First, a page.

Another devastating fire has left 121 people in Khayelitsha homeless.
Residents of Tsepe-Tsepe informal settlement in Khayelitsha say that a faulty electric box in one of the households was the cause of the fire that destroyed 30 shacks, leaving over 100 people homeless. Unlike the Blowey informal settlement fire of last month that started in the early hours of the morning, the fire in Tsepe-Tsepe was sparked around midday on Tuesday.
According to Nomama Booi, a Tsepe-Tsepe resident, the fire was started after a visitor to her home plugged in a kettle, sparking a fire that turned to flames instantly. “This incident happened in my absence; it seems like there was a problem with the electric wires” said the 53-year-old. She has lost everything, including important documents such as ID cards, bank cards, cell phones and cash. “We are only left with the clothes we are wearing. We lost everything including the clothes for children to wear on Christmas Day that we bought during the Black Friday specials,” she said.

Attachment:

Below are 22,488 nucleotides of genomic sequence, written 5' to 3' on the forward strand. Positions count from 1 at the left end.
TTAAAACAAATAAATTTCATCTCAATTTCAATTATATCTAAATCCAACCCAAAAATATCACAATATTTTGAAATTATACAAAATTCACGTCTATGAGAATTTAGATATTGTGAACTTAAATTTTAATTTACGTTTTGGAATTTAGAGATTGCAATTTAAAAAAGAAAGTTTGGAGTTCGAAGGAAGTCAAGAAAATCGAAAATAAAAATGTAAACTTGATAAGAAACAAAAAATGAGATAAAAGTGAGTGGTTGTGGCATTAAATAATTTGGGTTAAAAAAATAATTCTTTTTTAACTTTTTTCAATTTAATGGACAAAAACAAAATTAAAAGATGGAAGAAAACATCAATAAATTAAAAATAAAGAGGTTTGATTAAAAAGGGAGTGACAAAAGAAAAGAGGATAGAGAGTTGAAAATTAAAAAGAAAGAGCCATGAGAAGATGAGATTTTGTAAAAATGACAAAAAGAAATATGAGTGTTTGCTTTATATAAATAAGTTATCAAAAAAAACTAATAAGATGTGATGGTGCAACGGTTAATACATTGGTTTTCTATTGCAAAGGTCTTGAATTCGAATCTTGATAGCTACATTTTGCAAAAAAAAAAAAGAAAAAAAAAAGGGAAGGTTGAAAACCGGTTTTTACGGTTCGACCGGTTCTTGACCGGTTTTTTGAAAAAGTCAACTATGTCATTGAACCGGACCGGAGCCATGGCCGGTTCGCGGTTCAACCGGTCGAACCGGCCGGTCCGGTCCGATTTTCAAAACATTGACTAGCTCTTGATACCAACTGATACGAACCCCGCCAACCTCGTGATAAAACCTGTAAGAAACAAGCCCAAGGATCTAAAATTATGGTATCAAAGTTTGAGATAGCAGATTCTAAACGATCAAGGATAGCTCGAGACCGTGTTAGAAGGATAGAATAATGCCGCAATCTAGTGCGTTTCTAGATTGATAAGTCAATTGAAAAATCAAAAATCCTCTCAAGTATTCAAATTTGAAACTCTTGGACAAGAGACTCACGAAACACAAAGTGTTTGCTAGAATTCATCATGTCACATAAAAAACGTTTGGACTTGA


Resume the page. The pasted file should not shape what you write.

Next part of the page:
According to Nkululeko Makhangela a member of Neighbourhood Watch, Tsepe-Tsepe was established, mostly by backyarders from the D section of Khayelitsha, in the early 90s. “The area was bushy and we had to cut down the trees so that we could build our shacks,” he said.
“The fire started when most people were at work or out looking for jobs so there was no one to put the fire out,” said Nkosemntu Zenze, a 48-year-old resident. Zenze said that being among the first people to move into the area, he has seen no improvements. The toilets are always blocked and are filthy but that only seems to matter when politicians want their vote.
Ward 92 councillor Xolisa Peter agreed that she receives many complaints about the toilets in Tsepe-Tsepe. “The main complaints are that the toilets are always blocked and are not cleaned regularly. The problem that the City of Cape Town had was it was looking for a service provider to administer inoculations to the cleaners and now that is done, we are told that there are no cleaning materials,” she said.
When Elitsha visited Tsepe-Tsepe, solid waste trucks were cleaning the area while some people were already starting to build their shacks. “The Human Settlement department of City of Cape Town has promised that it will help the victims with housing kits and that is expected to start today [Wednesday],” said Peter.